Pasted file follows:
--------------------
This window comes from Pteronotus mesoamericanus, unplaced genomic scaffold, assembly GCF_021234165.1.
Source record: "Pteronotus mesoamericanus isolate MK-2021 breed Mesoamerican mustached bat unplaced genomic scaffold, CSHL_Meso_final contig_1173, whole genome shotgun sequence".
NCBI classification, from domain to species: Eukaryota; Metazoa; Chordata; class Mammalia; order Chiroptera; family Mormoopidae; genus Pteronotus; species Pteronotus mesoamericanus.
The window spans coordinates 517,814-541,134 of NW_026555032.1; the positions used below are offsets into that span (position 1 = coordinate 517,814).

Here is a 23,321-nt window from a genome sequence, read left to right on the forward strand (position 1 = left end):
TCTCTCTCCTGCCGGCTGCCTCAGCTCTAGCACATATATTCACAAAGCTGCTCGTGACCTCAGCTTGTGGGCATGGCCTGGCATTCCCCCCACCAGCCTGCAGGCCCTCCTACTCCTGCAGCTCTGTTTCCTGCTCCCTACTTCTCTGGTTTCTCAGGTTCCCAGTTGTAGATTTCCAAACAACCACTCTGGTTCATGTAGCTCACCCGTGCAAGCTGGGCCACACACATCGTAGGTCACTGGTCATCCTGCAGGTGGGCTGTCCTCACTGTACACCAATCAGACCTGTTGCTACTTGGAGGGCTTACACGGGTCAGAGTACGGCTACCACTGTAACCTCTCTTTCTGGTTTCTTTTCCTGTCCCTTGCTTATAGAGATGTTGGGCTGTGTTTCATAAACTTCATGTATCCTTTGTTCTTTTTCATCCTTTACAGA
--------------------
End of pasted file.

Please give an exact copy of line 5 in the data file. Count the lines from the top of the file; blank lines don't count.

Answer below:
Here is a 23,321-nt window from a genome sequence, read left to right on the forward strand (position 1 = left end):